I understand the passion on both sides but it really is the most personal of decisions.

    • Hi Cagey… for the record I HAVE had to make that decision, and I have also adopted two children into my family. My views on abortion are informed by a number of factors, including simple logic and respect for the rights of an innocent.

      • You just backed up my point – you have made your decisions yourself, based on your own beliefs on what was the best decisions for your own baby. But the six women I know who had unwanted – not unexpected – pregnancies -who chose adoption or abortion – did so making the best decision for them both ( particularly the one who was raped). It wasn’t society’s lack of caring that made them choose to not keep them.

        • I’m not campaigning for abortion – I think it’s the last option, that all the other options need to be fully discussed, that there needs to be honest disclosure of the risks and the mother supported – but it shouldn’t be like being gay was in the 80’s: illiegal but we won’t prosecute you. The major problem with an unborn baby is it’s inside it’s mother – for 9 months. I’m really uncomfortable about vilifying a woman who cannot cope with this.

        • An individual’s decisions are, quite frankly, irrelevant. The issue is whether or not abortion is logically sustainable. It isn’t other than in a few extreme circumstances. No-one has the right to take an innocent life, no matter how inconvenient that life may be. The pro abortion position is simply not logically sustainable when considered alongside infanticide and suicide.

          • Infanticide, suicide and abortions are completely different. Do you really believe that a woman chooses abortion because the pregnancy is incovenient? That is really simplistic but I apologies if I presented my point that way. Morally yes you are right – every life is uniquely special. Look, 20 years ago I’d been cheering away with you but I know people who’ve been in this position and I saw – who’s right is this? Because if it isn’t the mother’s – and she can’t pychologically carry this baby for 9 months – then who’s is it?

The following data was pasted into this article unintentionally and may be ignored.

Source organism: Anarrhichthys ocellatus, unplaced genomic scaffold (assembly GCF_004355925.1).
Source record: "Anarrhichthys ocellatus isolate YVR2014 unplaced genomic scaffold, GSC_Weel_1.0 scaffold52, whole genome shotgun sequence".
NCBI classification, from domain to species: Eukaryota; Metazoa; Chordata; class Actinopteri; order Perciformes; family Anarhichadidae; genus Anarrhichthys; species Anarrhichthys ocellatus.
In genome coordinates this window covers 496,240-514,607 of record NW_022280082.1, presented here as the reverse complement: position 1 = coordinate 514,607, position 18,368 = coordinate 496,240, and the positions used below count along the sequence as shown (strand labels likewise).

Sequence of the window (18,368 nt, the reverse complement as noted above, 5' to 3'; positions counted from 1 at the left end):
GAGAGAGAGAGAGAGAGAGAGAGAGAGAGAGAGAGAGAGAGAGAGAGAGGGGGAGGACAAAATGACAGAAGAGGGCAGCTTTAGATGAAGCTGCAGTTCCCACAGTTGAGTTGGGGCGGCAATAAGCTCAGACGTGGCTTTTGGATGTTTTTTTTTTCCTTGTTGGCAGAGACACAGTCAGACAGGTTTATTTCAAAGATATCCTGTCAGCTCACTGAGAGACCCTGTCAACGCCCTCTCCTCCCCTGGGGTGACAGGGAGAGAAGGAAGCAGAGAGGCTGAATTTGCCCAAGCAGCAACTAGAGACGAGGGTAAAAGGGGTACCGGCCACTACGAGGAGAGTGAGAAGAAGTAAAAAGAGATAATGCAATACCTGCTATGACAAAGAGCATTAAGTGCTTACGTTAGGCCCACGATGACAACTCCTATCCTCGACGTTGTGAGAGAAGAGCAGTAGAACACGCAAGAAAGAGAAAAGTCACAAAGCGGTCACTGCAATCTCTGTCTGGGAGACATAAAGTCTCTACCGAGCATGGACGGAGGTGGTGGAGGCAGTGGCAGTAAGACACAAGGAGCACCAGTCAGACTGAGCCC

5. @ Nehemia Wall: “No thanks, I prefer authority over commentary. And I have no time for your obsession with the Catholic Church.”

    So: you’re not actually interested in having your misapprehensions corrected, or even challenged. In virtue of what would you conclude that “authority” doesn’t underlie a great deal of that commentary? But you won’t find out if you’re determined not to be exposed to it.

    Here’s the thing: the Jesuits have got it right. It isn’t possible to draw a biological line between abortion and other forms of contraception. Lara has pointed out above why that’s so. The Church points out that, whatever method one uses, a life is still prevented from coming into existence. In addition, some forms of contraception have an abortifacient function. Thus the Church bans all forms of contraception, abortion included.

    Here’s what you stated above: ” And I am strongly against abortion because the unborn has no representation in the decision. None. I know of no other circumstance where a human life is ended at the behest of other humans.”

    For the sake of consistency, a view of this sort really does commit you to follow the Catholic Church stance, and oppose all forms of contraception. But I’ll bet you don’t.

    I note this also from you earlier: ” Abortion takes a life, and one with no advocacy. It should be reserved for the most extreme of cases, and those cases only.”

    This is inconsistent with your earlier-expressed view: you cannot have it both ways. You can’t argue that abortion should be opposed, then give yourself an “out” clause for extreme cases – whatever that means. This is an incoherent stance.

    You really do need to go read those earlier posts.

  6. I’m simply not interested in Catholic dogma. Or any other religious dogma for that matter. This is an issue of rational analysis. As to the coherency of my argument, you simply don’t take the time to understand it. My view on sbortion is entirely coherent. The only time abortion is acceptable is when another life is at risk, ow that of the mother. Most abortions in NZ are acts of convenience when all is said and done. The unborn has no lawyer, no advocate. On those cases abortion is murder, plain and simple.

  7. @ Nehemia Wall: ” This is an issue of rational analysis.”

    Good grief! Do you seriously think that the Jesuits don’t do rational analysis? This has nothing to do with dogma, Catholic or otherwise. It’s an issue of philosophy and biology. The Church adds a layer of theology, to which I don’t subscribe, personally.

    “My view on sbortion is entirely coherent. The only time abortion is acceptable is when another life is at risk, ow that of the mother.”

    Nope. Your view certainly isn’t coherent. Either abortion is murder, or it isn’t; there’s no wriggling around it. You can’t make exceptions to suit your worldview.The mickey-drips have you up a philosophical creek without a paddle, I’m afraid.